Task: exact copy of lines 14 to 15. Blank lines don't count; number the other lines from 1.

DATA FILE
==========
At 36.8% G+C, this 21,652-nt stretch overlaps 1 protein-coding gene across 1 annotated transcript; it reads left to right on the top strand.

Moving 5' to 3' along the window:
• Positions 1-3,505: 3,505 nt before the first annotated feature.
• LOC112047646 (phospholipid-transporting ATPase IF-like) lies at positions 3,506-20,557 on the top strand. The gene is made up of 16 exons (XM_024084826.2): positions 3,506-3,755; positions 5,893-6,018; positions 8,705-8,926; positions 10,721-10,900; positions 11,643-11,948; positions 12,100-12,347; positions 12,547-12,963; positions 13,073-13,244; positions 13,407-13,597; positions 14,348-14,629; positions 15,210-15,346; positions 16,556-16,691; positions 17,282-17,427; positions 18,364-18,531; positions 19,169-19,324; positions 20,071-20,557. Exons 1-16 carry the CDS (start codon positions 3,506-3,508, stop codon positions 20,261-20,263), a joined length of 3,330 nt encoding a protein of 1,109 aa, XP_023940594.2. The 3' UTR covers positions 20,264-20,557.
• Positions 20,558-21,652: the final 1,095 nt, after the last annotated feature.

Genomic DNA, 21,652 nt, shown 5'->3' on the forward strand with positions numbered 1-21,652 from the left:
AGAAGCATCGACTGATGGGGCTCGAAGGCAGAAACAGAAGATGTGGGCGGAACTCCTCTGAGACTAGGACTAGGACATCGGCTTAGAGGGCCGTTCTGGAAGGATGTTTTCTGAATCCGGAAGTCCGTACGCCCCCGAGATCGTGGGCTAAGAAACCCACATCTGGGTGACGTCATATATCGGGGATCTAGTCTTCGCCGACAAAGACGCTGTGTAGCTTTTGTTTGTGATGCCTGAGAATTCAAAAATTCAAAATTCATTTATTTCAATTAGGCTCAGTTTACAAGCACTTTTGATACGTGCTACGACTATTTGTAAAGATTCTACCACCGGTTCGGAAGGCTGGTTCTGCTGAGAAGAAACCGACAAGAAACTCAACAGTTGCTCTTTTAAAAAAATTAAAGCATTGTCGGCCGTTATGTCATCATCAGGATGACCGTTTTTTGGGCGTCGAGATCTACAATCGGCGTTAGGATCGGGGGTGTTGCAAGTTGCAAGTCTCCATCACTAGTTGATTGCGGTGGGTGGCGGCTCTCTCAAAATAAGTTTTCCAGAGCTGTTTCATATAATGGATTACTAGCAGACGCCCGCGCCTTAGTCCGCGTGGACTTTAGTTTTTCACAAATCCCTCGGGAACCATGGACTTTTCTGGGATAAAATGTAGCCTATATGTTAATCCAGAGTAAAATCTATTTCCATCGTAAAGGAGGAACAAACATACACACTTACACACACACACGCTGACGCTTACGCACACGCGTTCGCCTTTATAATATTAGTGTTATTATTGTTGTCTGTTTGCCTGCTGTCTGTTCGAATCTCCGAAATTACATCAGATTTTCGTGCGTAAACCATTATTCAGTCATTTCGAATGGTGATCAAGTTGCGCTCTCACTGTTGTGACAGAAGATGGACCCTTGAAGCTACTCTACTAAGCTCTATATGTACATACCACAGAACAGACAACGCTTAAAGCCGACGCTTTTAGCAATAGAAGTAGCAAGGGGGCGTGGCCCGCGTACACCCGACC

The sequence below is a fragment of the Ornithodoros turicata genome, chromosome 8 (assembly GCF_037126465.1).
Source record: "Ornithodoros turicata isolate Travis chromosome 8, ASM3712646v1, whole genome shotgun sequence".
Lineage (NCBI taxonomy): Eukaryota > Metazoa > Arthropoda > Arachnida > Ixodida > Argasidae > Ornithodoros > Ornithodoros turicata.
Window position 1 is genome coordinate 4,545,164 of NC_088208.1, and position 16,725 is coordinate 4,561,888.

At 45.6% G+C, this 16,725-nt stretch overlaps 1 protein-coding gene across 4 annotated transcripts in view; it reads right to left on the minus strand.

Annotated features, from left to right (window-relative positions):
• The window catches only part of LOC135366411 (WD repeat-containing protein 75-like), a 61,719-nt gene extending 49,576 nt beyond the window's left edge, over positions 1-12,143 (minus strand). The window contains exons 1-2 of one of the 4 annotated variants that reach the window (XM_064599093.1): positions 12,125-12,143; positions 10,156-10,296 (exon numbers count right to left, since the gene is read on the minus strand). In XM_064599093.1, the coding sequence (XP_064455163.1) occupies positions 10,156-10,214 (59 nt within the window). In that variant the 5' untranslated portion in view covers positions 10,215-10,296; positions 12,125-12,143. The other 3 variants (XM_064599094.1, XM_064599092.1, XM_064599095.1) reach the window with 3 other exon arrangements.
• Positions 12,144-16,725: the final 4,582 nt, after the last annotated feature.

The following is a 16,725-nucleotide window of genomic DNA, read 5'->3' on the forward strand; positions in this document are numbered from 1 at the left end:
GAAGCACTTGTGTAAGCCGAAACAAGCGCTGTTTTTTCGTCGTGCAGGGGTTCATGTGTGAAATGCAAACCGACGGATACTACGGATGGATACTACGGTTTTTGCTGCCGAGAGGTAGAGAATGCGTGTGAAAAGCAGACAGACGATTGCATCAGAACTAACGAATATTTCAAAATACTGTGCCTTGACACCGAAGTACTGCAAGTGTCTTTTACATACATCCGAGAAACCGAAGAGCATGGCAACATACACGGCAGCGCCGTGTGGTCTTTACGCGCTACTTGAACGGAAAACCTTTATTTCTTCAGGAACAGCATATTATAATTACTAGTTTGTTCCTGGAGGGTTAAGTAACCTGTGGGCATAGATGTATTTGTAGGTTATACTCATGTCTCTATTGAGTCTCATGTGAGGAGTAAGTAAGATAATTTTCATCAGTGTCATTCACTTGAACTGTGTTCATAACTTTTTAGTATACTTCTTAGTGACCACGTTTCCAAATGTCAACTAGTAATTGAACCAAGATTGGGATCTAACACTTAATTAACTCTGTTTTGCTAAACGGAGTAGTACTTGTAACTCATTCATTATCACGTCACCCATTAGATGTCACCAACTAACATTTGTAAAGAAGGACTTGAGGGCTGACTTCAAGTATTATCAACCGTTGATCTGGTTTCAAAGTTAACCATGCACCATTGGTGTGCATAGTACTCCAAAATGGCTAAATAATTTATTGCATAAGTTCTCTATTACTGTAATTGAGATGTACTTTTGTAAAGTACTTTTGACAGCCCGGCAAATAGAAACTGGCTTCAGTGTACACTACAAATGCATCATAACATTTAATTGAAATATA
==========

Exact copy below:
• The window catches only part of LOC135366411 (WD repeat-containing protein 75-like), a 61,719-nt gene extending 49,576 nt beyond the window's left edge, over positions 1-12,143 (minus strand). The window contains exons 1-2 of one of the 4 annotated variants that reach the window (XM_064599093.1): positions 12,125-12,143; positions 10,156-10,296 (exon numbers count right to left, since the gene is read on the minus strand). In XM_064599093.1, the coding sequence (XP_064455163.1) occupies positions 10,156-10,214 (59 nt within the window). In that variant the 5' untranslated portion in view covers positions 10,215-10,296; positions 12,125-12,143. The other 3 variants (XM_064599094.1, XM_064599092.1, XM_064599095.1) reach the window with 3 other exon arrangements.
• Positions 12,144-16,725: the final 4,582 nt, after the last annotated feature.